I started this Blog after being diagnosed with Prostate Cancer in 2010. It was a way of keeping family and friends informed. It then became a campaigning tool helping to make improvements in hospitals nationally. In 2013 we moved to Johannesburg, setting up our own e-education company. Now we have moved to Bangkok, where we will work and tour the Far East. After surgery 5 years ago my PSA remains at zero, the cancer has gone, and I remain thankful.
Nottingham scientists create prostate cancer cells...
Examples of developed prostate cancer cell line spheres with differing levels of EMT
A group of Nottingham scientists have created prostate cancer cells as they move closer to working out how they spread.
A team at Nottingham Trent University has been able to generate a panel of the cells which spontaneously undergo a process thought to be involved in the spread of the disease.
The team got the cells from a prostate cancer tumour cell line and noticed the cells took on certain features which meant they could move to other tissues.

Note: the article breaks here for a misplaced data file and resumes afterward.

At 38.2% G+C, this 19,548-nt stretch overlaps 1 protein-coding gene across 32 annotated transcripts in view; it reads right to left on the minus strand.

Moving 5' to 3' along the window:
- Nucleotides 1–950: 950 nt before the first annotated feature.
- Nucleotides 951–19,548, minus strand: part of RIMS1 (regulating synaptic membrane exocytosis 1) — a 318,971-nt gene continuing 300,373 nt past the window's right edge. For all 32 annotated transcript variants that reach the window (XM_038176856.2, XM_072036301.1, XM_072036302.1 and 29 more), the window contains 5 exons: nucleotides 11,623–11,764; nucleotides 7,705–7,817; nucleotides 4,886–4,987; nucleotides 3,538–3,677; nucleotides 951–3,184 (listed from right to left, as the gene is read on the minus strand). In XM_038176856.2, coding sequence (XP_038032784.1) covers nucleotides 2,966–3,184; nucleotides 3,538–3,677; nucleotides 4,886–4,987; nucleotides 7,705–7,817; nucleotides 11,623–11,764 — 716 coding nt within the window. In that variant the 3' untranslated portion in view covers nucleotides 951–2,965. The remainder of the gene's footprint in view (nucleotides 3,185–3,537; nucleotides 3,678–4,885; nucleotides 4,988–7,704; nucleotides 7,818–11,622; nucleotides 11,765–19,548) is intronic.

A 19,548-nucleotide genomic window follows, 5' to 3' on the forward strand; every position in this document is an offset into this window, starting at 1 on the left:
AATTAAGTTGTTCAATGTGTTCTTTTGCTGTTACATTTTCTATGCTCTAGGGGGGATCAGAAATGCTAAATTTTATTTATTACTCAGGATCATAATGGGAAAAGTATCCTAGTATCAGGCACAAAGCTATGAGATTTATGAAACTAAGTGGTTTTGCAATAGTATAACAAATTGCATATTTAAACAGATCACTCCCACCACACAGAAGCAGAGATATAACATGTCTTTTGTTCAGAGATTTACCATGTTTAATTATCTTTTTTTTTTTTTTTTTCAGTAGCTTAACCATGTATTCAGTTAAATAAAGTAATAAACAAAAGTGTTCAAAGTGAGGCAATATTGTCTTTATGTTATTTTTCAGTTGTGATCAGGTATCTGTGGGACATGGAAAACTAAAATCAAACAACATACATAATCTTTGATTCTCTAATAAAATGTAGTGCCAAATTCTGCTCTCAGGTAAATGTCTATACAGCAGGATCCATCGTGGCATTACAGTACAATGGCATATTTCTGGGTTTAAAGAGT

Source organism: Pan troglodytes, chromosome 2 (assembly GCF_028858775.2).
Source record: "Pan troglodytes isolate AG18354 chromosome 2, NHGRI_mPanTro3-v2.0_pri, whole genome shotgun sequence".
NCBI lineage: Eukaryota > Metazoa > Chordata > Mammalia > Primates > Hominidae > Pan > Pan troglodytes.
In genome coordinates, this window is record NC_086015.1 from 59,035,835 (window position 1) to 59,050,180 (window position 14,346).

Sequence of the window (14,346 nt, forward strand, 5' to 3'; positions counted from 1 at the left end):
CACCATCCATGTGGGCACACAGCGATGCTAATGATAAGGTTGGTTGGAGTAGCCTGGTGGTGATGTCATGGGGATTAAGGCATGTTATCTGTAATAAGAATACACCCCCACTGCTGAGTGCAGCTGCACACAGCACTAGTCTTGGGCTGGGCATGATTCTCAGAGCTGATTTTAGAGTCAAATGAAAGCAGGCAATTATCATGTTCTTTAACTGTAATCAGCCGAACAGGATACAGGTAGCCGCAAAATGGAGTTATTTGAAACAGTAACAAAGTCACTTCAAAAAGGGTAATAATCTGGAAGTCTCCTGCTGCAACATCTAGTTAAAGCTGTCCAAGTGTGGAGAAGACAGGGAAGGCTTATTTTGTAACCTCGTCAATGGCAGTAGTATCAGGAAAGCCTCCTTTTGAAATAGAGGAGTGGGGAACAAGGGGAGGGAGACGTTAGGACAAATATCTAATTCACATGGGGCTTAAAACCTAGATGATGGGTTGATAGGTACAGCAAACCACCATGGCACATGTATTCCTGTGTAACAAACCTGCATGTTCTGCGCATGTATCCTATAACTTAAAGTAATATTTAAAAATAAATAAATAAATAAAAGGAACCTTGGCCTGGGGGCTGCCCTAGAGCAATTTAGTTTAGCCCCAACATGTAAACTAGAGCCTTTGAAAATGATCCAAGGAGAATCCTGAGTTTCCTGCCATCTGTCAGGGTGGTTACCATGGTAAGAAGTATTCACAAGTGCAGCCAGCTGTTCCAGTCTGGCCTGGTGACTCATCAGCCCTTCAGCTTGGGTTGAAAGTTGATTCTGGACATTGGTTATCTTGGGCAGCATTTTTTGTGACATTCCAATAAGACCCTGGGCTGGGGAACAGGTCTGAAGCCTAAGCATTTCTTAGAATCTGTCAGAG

Metastasis, when cells invade somewhere else such as the bone or brain, causes the majority of prostate cancer-related deaths.
Dr David Boocock, a scientist at the John van Geest Centre cancer research, said: “Prostate cancer is the most common male cancer in Europe and 90 per cent of cancer-related deaths are due to disease which is resistant to therapy and has spread to other parts of the body.
“Cancer cells acquire the capacity to move from the primary tumour to other sites by activating biological processes which allow them to survive the journey and establish themselves in their new ‘home.’
“It is clear that understanding these processes is crucial if we are to reduce the number of prostate cancer-related deaths.”
The work is expected to provide vital insight into the biology and spread of aggressive prostate cancers.
It is also hoped it will help improve the management, treatment and survival of patients with therapy-resistant disease.
Director of the centre Professor Graham Pockley said: “This work provides a novel and important platform for future studies that will help us to predict prostate cancer metastasis and better understand cancer progression.
“As such, it could also be crucial in providing valuable insight into potential new therapies and approaches for the treatment and management of prostate cancer.”